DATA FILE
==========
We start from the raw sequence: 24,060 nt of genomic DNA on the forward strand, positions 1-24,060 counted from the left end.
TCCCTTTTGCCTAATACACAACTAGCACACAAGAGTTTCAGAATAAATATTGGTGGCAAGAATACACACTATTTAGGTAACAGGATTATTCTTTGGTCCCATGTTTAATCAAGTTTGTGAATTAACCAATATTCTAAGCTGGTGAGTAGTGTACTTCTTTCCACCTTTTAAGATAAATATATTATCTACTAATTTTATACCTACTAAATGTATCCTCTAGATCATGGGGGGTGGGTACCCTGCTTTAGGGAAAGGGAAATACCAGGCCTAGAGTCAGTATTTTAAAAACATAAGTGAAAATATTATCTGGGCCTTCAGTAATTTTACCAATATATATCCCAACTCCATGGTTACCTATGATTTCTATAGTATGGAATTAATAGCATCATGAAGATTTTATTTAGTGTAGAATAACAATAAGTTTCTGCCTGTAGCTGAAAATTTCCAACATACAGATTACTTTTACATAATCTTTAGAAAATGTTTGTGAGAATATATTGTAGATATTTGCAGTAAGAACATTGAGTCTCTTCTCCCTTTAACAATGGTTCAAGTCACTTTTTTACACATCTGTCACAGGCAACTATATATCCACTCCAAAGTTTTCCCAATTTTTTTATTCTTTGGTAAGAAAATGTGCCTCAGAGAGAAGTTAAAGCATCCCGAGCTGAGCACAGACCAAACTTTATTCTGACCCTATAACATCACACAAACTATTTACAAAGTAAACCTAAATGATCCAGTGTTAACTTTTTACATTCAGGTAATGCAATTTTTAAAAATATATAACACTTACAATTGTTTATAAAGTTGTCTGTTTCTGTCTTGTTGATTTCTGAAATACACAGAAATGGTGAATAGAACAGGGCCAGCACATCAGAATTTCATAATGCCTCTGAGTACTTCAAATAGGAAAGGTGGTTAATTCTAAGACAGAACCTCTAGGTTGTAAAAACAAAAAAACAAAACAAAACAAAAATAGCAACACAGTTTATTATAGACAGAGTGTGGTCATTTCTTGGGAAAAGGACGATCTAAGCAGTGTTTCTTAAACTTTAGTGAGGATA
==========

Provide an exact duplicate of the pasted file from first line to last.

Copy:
We start from the raw sequence: 24,060 nt of genomic DNA on the forward strand, positions 1-24,060 counted from the left end.
TCCCTTTTGCCTAATACACAACTAGCACACAAGAGTTTCAGAATAAATATTGGTGGCAAGAATACACACTATTTAGGTAACAGGATTATTCTTTGGTCCCATGTTTAATCAAGTTTGTGAATTAACCAATATTCTAAGCTGGTGAGTAGTGTACTTCTTTCCACCTTTTAAGATAAATATATTATCTACTAATTTTATACCTACTAAATGTATCCTCTAGATCATGGGGGGTGGGTACCCTGCTTTAGGGAAAGGGAAATACCAGGCCTAGAGTCAGTATTTTAAAAACATAAGTGAAAATATTATCTGGGCCTTCAGTAATTTTACCAATATATATCCCAACTCCATGGTTACCTATGATTTCTATAGTATGGAATTAATAGCATCATGAAGATTTTATTTAGTGTAGAATAACAATAAGTTTCTGCCTGTAGCTGAAAATTTCCAACATACAGATTACTTTTACATAATCTTTAGAAAATGTTTGTGAGAATATATTGTAGATATTTGCAGTAAGAACATTGAGTCTCTTCTCCCTTTAACAATGGTTCAAGTCACTTTTTTACACATCTGTCACAGGCAACTATATATCCACTCCAAAGTTTTCCCAATTTTTTTATTCTTTGGTAAGAAAATGTGCCTCAGAGAGAAGTTAAAGCATCCCGAGCTGAGCACAGACCAAACTTTATTCTGACCCTATAACATCACACAAACTATTTACAAAGTAAACCTAAATGATCCAGTGTTAACTTTTTACATTCAGGTAATGCAATTTTTAAAAATATATAACACTTACAATTGTTTATAAAGTTGTCTGTTTCTGTCTTGTTGATTTCTGAAATACACAGAAATGGTGAATAGAACAGGGCCAGCACATCAGAATTTCATAATGCCTCTGAGTACTTCAAATAGGAAAGGTGGTTAATTCTAAGACAGAACCTCTAGGTTGTAAAAACAAAAAAACAAAACAAAACAAAAATAGCAACACAGTTTATTATAGACAGAGTGTGGTCATTTCTTGGGAAAAGGACGATCTAAGCAGTGTTTCTTAAACTTTAGTGAGGATA